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Question of the Day – To Trim or Not to Trim?

I’ve been researching publishing and formatting info for down the line, when my own work is ready to publish, and I’ve run across many posts discussing “trimming” their book to within a specific word count. I’m not talking about the normal trimmingthat a story undergoes during editing either, but the more radical kind of content trimming that might impact the end result.

This has me pondering the “whys” of trimming a story, and I have to ask my fellow authors/aspiring authors…

  • Would you trim your story down to keep it within a specific bracket?
  • Why?
  • How do you make the decision about what to cut?
  • Do you feel that the story suffers for having done it?
  • Do you feel it was improved?

I’m very much interested in hearing what my colleagues and followers have to say on this topic, so please feel free to post your feedback on this post.

~ Gigi ~


6 comments on “Question of the Day – To Trim or Not to Trim?

  1. Pingback: Deepening things | Dream : Love

  2. I love the quote, I agree 🙂

    Thanks for the response, I was curious about that process and you’ve helped me answer a few questions for sure.


  3. MishaBurnett
    March 5, 2013

    Well, the word count guidelines are really designed for print books, and if I recall, 40,000-60,000 was considered a novel 60,000-100,000 was considered a novel, 100,000-150,000 was considered an epic novel, or something like that.

    With e-books, I don’t think the guidelines are nearly so important–a file of 150,000 words does take more space than one of 40,000 words, but when e-readers can hold several hundred books I don’t see that as an issue. Will readers not want to finish an extra long novel? I don’t see that as an issue, either–I have read series of ten or more volumes.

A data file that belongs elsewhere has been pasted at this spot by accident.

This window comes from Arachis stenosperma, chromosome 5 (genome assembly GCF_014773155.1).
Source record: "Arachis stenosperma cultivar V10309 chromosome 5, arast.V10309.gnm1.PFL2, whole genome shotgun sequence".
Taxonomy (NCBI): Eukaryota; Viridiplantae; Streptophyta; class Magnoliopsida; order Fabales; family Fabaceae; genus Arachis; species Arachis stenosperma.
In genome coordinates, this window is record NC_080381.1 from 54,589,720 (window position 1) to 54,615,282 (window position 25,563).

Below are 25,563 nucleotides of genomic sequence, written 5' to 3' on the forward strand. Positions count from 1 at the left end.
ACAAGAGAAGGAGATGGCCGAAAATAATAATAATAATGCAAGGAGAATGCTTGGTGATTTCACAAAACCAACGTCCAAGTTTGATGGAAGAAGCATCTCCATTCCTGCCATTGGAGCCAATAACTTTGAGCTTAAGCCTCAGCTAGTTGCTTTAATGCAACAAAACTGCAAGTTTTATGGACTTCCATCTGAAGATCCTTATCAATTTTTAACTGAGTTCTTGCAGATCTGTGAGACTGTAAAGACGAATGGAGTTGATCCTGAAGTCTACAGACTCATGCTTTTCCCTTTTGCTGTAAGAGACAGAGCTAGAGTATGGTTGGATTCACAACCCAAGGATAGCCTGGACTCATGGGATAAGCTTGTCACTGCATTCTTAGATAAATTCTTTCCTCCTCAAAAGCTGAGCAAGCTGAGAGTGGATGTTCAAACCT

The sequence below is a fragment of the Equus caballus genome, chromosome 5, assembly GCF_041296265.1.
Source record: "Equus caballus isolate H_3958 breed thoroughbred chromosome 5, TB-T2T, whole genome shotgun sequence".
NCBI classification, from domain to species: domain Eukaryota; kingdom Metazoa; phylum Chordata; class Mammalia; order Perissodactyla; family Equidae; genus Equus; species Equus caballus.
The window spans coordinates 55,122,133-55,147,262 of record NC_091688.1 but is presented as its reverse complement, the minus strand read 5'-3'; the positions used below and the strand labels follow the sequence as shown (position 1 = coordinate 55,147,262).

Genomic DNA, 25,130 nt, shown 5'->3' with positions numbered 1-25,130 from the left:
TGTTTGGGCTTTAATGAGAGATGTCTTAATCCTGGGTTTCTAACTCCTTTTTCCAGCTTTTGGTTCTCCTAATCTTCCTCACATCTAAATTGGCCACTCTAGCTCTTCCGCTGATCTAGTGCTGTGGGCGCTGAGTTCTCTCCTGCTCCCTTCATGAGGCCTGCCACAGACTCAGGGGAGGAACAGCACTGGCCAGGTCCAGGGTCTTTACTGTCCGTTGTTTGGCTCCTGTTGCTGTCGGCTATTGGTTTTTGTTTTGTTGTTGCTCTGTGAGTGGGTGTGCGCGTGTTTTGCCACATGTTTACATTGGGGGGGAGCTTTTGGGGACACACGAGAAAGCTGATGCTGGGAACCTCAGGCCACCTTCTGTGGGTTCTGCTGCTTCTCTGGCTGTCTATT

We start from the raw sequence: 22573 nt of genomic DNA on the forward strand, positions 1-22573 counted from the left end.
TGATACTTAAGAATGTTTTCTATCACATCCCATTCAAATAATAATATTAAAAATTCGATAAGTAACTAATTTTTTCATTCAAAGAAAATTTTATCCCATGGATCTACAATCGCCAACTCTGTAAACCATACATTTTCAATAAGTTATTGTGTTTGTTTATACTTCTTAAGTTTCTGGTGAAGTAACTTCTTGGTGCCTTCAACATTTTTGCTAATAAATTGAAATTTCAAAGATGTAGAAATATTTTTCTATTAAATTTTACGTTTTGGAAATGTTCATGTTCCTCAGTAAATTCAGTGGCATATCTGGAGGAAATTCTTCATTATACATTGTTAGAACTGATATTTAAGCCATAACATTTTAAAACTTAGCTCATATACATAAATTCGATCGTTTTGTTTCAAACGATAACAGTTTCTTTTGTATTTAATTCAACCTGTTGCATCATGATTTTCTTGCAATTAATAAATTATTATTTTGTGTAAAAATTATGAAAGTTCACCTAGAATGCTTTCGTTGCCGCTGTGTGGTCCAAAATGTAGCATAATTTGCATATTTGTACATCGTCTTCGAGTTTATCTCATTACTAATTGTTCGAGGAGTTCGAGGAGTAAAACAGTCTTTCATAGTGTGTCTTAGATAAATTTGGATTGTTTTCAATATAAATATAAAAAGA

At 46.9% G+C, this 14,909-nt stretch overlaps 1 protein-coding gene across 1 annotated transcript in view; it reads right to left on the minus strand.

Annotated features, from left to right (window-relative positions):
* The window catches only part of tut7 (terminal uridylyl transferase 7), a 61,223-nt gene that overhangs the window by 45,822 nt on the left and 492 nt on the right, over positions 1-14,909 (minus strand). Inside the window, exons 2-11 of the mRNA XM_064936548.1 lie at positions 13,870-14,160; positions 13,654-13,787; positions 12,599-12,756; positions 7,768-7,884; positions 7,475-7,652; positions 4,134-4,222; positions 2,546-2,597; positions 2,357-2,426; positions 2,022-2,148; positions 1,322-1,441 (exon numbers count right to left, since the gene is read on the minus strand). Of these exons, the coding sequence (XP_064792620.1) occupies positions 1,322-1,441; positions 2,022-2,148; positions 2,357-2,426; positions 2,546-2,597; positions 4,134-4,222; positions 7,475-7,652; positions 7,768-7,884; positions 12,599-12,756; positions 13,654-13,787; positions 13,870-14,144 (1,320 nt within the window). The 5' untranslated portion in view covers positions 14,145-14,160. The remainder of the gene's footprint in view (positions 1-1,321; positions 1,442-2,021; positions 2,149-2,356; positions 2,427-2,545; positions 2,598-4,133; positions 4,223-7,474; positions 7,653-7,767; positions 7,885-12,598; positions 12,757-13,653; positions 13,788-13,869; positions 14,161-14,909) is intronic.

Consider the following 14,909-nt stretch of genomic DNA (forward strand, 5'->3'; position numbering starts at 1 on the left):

If you are planning a hard copy release then the page count will effect the POD price, but most readers are willing to pay more for a longer novel.

    So I would ask, what is the current word count, and what do you think it “should” be? Is there a narrative reason to trim words, or is it just because you think it should conform to a certain length?

    • MishaBurnett
      March 5, 2013

      That should read “40-000 to 60,000 is considered a novella”. Why can’t I learn to proof before I hit submit?

    • Misha, thanks for the response. I agree that in digital, the word count is less significant, because as you said, there is no serious impact on the cost of producing the end result. Personally, as a writer myself, I do my trimming during the editing process (I tend to write with the mindset of get it out on paper, worry about cleaning up the extraneous stuff later), so I can’t imagine wanting to trim it even more.

      What kind of impact does the word count have on the printed version? I’m curious as I have not reached that stage of research yet.

      Gigi 🙂

      • MishaBurnett
        March 5, 2013

        Well, cost of printing is determined by page count, which is determined by word count. For example, my first novel is about 65,000 words, which comes to 216 pages. On CreateSpace, I have it listed for $9.99 and I make about $2.50 a copy. Using their price calculator, at 300 pages (about 90,000 words) and a $9.99 list I’d make about $1.50 a copy–so I would have to either make do with a lower margin or raise the cost of the book. However, since legacy publishers are listing 300 page trade paperbacks at $24.99 and up, I think we self-publishers still have plenty of wiggle room.

        To paraphrase Tyler Durdin, “Books go on as long as they need to.” If you’ve got 200,000 words of story to tell, tell it.

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